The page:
Officials with FEMA, the Federal Emergency Management Agency, which is in charge of the relief effort, said they would take satellite phones to all of Puerto Rico’s towns and cities, more than half of which were cut off following Maria’s devastating crossing of Puerto Rico on Wednesday.

The island’s infrastructure was in sorry shape long before Maria struck. A $73 billion debt crisis has left agencies like the state power company broke. As a result the power company abandoned most basic maintenance in recent years, leaving the island subject to regular blackouts.

A federal control board overseeing Puerto Rico’s finances authorized up to $1 billion in local funds to be used for hurricane response, but Gov. Ricardo Rossello said he would ask for more.

“We’re going to request waivers and other mechanisms so Puerto Rico can respond to this crisis,” he said. “Puerto Rico will practically collect no taxes in the next month.”

U.S. Rep. Nydia Velazquez of New York said she will request a one-year waiver from the Jones Act, a federal law blamed for driving up prices on Puerto Rico by requiring cargo shipments there to move only on U.S. vessels as a means of supporting the U.S. maritime industry.

“We will use all our resources,” Velazquez said. “We need to make Puerto Rico whole again. These are American citizens.”

Meanwhile, a group of anxious mayors arrived in San Juan to meet with Rossello to present a long list of items they urgently need. The north coastal town of Manati had run out of fuel and fresh water, Mayor Jose Sanchez Gonzalez said.

“Hysteria is starting to spread. The hospital is about to collapse. It’s at capacity,” he said, crying. “We need someone to help us immediately.”


The death toll from Maria in Puerto Rico was at least 10, including two police officers who drowned in floodwaters in the western town of Aguada. That number was expected to climb as officials from remote towns continued to check in with officials in San Juan.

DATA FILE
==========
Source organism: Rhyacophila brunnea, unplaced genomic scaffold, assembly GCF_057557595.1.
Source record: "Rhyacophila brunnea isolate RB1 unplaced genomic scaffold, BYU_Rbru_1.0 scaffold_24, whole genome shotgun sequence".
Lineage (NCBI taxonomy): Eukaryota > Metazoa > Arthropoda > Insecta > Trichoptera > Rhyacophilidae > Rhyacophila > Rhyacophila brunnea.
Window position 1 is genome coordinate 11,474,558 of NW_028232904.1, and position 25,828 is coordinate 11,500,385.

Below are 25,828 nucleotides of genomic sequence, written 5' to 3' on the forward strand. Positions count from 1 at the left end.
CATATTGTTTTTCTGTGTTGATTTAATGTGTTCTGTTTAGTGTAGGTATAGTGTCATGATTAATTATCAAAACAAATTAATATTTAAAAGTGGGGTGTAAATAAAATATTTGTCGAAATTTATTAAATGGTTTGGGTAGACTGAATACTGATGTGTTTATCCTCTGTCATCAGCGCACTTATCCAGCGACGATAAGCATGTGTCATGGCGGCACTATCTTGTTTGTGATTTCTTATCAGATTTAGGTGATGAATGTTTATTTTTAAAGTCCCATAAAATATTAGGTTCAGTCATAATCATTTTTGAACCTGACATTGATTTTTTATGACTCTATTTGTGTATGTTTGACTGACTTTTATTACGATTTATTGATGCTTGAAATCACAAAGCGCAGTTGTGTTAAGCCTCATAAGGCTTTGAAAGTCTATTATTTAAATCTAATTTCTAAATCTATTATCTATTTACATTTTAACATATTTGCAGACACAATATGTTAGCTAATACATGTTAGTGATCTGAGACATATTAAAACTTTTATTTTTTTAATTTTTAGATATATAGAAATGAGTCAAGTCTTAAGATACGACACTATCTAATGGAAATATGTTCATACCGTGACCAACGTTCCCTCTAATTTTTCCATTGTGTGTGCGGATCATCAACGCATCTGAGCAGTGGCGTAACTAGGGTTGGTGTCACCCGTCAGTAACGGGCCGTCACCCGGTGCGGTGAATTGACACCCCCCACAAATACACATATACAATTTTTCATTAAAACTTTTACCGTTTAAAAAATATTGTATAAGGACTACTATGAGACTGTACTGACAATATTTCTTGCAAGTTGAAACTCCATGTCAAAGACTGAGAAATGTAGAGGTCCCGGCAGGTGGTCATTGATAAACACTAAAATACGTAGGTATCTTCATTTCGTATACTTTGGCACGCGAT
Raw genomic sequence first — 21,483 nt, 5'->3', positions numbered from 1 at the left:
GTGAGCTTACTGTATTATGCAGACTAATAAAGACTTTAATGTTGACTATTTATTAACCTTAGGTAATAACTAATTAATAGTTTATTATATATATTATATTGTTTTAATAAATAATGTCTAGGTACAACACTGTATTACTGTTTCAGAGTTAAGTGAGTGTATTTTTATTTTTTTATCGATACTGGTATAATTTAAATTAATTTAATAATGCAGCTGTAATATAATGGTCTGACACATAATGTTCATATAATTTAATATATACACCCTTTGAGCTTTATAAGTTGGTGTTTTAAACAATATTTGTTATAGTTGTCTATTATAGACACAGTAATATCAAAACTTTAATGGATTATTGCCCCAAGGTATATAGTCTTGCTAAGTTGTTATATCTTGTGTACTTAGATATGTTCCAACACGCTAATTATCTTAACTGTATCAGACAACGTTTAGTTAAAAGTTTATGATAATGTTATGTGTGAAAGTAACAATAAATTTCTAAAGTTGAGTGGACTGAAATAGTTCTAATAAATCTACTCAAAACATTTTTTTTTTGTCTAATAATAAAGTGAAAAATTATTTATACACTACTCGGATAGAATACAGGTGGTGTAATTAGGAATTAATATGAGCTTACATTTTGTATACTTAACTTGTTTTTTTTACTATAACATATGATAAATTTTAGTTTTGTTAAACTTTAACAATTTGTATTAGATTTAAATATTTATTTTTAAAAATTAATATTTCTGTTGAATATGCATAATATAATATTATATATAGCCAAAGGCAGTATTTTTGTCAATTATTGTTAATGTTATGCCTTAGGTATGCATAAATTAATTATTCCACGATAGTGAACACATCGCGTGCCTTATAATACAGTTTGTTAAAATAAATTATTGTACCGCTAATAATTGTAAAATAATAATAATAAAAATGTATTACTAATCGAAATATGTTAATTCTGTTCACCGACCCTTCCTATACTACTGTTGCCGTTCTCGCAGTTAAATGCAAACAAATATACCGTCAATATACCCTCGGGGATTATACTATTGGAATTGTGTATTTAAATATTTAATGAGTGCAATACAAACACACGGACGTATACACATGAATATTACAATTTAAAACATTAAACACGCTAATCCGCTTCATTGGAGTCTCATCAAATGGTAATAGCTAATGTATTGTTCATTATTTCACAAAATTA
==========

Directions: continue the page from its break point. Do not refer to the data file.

Authorities in the town of Vega Alta on the north coast said they had been unable to reach an entire neighborhood called Fatima, and were particularly worried about residents of a nursing home.

“I need to get there today,” Mayor Oscar Santiago told the Associated Press. “Not tomorrow, today.”

Rossello said Maria would clearly cost more than the last major storm to wallop the island, Hurricane George in September 1998. “This is without a doubt the biggest catastrophe in modern history for Puerto Rico,” he said.

A dam upstream of the towns of Quebradillas and Isabela in northwest Puerto Rico was cracked but had not burst by Saturday afternoon as the water continued to pour out of rain-swollen Lake Guajataca. Federal officials said Friday that 70,000 people, the number who live in the surrounding area, would have to be evacuated. But Javier Jimenez, mayor of the nearby town of San Sebastian, said he believed the number was far smaller.

Secretary of Public Affairs Ramon Rosario said about 300 families were in harm’s way.

The governor said there is “significant damage” to the dam and authorities believe it could give way at any moment. “We don’t know how long it’s going to hold. The integrity of the structure has been compromised in a significant way,” Rossello said.

The 345-yard (316-meter) dam, which was built around 1928, holds back a man-made lake covering about 2 square miles (5 square kilometers). More than 15 inches (nearly 40 centimeters) of rain from Maria fell on the surrounding mountains, swelling the reservoir.

Officials said 1,360 of the island’s 1,600 cellphone towers were downed, and 85 percent of above-ground and underground phone and internet cables were knocked out. With roads blocked and phones dead, officials said, the situation may worsen.

“We haven’t seen the extent of the damage,” Rossello told reporters in the capital. Rossello couldn’t say when power might be restored.

Maj. Gen. Derek P. Rydholm, deputy to the chief of the Air Force Reserve, said mobile communications systems were being flown in, but acknowledged “it’s going to take a while” before people in Puerto Rico will be able to communicate with their families outside the island.